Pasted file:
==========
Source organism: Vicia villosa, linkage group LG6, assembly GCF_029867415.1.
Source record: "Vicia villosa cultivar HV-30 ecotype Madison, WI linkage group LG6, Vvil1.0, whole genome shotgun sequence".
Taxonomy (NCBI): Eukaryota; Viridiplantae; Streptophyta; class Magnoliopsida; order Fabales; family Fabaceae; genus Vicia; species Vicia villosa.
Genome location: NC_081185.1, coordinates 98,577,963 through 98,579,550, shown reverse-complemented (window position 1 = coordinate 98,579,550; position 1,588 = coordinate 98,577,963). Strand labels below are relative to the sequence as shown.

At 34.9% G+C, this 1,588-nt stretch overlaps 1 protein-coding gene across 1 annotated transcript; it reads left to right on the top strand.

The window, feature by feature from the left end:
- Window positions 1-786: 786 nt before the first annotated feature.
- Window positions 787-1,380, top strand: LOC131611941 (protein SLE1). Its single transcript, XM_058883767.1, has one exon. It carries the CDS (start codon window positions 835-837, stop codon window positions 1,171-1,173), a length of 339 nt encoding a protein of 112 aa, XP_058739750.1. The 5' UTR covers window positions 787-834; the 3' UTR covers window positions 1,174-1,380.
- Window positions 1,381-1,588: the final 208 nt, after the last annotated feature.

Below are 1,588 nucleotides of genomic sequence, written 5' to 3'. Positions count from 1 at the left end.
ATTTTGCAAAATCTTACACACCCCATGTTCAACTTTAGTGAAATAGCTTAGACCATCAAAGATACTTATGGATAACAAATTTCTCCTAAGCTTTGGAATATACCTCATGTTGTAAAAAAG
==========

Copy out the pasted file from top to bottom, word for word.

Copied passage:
Source organism: Vicia villosa, linkage group LG6, assembly GCF_029867415.1.
Source record: "Vicia villosa cultivar HV-30 ecotype Madison, WI linkage group LG6, Vvil1.0, whole genome shotgun sequence".
Taxonomy (NCBI): Eukaryota; Viridiplantae; Streptophyta; class Magnoliopsida; order Fabales; family Fabaceae; genus Vicia; species Vicia villosa.
Genome location: NC_081185.1, coordinates 98,577,963 through 98,579,550, shown reverse-complemented (window position 1 = coordinate 98,579,550; position 1,588 = coordinate 98,577,963). Strand labels below are relative to the sequence as shown.

At 34.9% G+C, this 1,588-nt stretch overlaps 1 protein-coding gene across 1 annotated transcript; it reads left to right on the top strand.

The window, feature by feature from the left end:
- Window positions 1-786: 786 nt before the first annotated feature.
- Window positions 787-1,380, top strand: LOC131611941 (protein SLE1). Its single transcript, XM_058883767.1, has one exon. It carries the CDS (start codon window positions 835-837, stop codon window positions 1,171-1,173), a length of 339 nt encoding a protein of 112 aa, XP_058739750.1. The 5' UTR covers window positions 787-834; the 3' UTR covers window positions 1,174-1,380.
- Window positions 1,381-1,588: the final 208 nt, after the last annotated feature.

Below are 1,588 nucleotides of genomic sequence, written 5' to 3'. Positions count from 1 at the left end.
ATTTTGCAAAATCTTACACACCCCATGTTCAACTTTAGTGAAATAGCTTAGACCATCAAAGATACTTATGGATAACAAATTTCTCCTAAGCTTTGGAATATACCTCATGTTGTAAAAAAG